AUSTRALIAN UPDATE – Trends and Developments in Australian Cross-Border M&A

Executive Summary: 

  • So far this year, about  70% of Australian announced listed company deals over $100m have involved foreign bidders.  Foreigners making bids in Australia include principally acquirors from the US, UK, Canada and China.
  • With the Asian demand for resources and agribusiness companies, Chinese and Indian bids are expected to increase.
  • The large number of foreign bidders has also seen the prevalence of cash being used as the dominant form of consideration. In uncertain times cash is always to be preferred, and in the case of foreign bidders, Australian based investors are less likely to see foreign scrip as being attractive.


Australia has a 2 speed economy, a carbon tax coming our way, a business sector bemused by a minority government and their policies, a record A$ and a foreign debt time bomb offshore that appears to be now impacting the US where default is threatened. It seems we are living in uncertain times.

Where then is Australian M&A at right now and where are we going? Can we expect any changes between now and Christmas?

Here is our report card with our top 10 observations for 2011 to date:


Following on from 2010, little has changed for the Australian M&A scene when it comes to the resources sector.  Transactions in this sector are still dominating the M&A landscape, accounting for about half of all listed company transactions worth over $100m announced to date in 2011.  We see no sign of this changing in the second half of this year.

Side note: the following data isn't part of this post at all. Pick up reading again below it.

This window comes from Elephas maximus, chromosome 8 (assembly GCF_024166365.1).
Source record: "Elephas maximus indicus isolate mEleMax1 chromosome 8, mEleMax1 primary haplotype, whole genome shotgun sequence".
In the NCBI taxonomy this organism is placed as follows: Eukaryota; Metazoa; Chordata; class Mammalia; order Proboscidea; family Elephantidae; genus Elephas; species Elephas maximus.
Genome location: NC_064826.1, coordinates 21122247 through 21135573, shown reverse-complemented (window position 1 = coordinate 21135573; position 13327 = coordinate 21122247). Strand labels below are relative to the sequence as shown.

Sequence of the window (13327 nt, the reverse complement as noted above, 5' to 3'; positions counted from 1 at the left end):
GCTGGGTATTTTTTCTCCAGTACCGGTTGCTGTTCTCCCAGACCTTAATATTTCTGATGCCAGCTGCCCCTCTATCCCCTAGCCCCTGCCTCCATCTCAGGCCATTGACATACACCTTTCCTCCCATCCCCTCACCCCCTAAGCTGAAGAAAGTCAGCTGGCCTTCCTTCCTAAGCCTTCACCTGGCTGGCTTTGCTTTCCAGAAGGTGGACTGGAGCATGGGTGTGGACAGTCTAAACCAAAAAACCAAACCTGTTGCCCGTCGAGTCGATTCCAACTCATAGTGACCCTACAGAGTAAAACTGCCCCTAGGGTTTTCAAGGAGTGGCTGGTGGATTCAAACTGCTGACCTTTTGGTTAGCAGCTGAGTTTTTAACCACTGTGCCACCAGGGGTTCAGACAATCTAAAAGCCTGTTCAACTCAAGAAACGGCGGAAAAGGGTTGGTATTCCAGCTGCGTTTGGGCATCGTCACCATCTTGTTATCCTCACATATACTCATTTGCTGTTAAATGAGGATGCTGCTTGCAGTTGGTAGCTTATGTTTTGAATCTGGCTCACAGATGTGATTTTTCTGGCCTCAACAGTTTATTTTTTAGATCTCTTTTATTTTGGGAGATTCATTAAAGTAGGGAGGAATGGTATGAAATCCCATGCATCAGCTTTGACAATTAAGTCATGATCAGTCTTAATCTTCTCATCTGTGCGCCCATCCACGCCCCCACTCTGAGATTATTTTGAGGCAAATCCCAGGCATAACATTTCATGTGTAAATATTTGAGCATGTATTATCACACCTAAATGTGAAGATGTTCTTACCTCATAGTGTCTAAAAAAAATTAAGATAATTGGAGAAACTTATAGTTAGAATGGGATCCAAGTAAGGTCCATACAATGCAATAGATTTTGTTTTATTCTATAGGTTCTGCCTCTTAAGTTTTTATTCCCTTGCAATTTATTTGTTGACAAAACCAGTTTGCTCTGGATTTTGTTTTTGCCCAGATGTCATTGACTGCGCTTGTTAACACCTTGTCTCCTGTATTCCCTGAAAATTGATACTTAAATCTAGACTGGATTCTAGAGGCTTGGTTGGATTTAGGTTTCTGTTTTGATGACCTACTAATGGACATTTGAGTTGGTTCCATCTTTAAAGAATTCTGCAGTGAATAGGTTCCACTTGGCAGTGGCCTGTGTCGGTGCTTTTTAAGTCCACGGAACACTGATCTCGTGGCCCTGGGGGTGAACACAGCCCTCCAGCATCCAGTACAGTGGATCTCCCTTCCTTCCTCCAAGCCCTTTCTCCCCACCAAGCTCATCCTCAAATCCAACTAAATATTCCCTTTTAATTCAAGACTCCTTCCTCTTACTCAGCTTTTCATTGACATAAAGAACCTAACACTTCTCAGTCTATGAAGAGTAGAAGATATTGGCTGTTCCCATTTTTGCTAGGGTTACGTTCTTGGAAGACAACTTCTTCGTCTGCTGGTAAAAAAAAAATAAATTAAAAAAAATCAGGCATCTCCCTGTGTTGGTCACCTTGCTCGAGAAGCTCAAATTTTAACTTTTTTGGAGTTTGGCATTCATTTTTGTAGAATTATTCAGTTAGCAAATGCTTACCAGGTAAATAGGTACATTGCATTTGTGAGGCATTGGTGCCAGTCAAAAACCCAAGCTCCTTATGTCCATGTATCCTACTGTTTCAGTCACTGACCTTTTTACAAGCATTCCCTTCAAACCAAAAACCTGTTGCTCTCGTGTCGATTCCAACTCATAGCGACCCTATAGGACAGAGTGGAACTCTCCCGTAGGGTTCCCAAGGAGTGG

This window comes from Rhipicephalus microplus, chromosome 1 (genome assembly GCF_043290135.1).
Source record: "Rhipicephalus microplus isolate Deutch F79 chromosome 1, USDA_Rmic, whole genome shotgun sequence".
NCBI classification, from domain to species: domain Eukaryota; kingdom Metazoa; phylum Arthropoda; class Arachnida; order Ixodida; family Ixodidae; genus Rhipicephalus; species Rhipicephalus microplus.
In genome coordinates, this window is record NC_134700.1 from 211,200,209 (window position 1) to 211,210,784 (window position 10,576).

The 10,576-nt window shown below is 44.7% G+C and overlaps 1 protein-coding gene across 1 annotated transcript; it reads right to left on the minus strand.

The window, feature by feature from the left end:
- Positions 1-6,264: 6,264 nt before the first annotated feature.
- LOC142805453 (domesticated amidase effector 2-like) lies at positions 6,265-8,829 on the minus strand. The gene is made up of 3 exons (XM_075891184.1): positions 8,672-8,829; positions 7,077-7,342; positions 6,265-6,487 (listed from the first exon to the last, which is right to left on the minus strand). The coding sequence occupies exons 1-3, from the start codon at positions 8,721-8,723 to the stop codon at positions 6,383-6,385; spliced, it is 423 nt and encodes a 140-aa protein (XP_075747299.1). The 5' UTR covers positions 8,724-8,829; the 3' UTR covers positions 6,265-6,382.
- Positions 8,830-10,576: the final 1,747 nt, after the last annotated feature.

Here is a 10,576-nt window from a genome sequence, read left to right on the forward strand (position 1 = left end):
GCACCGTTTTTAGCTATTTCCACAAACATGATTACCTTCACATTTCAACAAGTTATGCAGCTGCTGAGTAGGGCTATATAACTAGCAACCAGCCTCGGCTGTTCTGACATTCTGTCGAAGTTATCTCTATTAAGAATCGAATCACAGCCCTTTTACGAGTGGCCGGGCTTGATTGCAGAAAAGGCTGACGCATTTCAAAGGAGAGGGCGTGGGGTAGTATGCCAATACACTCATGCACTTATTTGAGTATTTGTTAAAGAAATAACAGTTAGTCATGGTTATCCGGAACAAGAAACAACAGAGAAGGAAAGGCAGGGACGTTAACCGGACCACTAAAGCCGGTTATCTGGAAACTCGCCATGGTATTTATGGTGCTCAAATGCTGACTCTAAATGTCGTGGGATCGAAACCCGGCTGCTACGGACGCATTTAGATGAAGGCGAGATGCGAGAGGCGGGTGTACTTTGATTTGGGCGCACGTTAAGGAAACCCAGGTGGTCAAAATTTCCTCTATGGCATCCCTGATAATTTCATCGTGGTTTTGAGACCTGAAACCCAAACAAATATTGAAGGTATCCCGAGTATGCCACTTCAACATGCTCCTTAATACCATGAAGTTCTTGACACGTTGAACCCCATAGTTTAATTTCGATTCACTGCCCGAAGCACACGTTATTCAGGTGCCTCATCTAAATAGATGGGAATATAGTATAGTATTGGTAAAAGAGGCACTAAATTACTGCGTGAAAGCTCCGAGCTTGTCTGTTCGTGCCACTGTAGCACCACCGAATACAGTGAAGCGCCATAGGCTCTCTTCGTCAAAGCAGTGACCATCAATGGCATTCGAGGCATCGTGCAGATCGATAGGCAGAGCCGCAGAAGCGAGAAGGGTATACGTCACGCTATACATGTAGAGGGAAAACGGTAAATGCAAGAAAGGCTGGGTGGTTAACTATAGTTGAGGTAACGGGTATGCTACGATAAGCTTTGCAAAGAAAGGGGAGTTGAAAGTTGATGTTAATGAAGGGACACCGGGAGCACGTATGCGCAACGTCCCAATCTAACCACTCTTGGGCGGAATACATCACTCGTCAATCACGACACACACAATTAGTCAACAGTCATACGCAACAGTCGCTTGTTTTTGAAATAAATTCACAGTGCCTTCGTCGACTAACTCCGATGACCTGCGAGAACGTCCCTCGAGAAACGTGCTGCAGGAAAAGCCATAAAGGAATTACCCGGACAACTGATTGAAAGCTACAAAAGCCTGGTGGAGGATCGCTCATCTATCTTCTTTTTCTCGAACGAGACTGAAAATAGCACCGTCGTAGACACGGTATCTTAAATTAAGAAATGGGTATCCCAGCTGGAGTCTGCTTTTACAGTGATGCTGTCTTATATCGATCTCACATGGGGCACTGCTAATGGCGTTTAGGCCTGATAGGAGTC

To date we have seen takeovers of coal, iron ore, gold, copper, coal seam gas and conventional gas companies.  With the high profile bids for Macarthur Coal, Sundance Resources and Eastern Star Gas being announced in the last 2 weeks the trend shows no sign of letting up. Interestingly we have seen a real drop off of Chinese based SOE’s interest in the sector and M&A generally – is Beijing still nervous about our Government’s foreign investment policy?

Interestingly the demand for resources M&A remains notwithstanding a mining tax, a carbon tax, natural disasters and a mixed bag of economic news.


There is no doubt that deals are harder to do in current times.

Company boards generally remain cautious through a combination of macroeconomic factors and a question as to whether valuations have bottomed.  This caution has meant that many proposed deals have not seen the light of day.

Bidders are not inclined to do deals without access to due diligence.  Boards remain reluctant to be persuaded about the bear hug.  However, they need to be careful showing bidders the door given the potential consequences for a targets share price: see KKR’s bid for Perpetual which was rejected late last year and now Perpetual is trading at almost 40% below the bid price.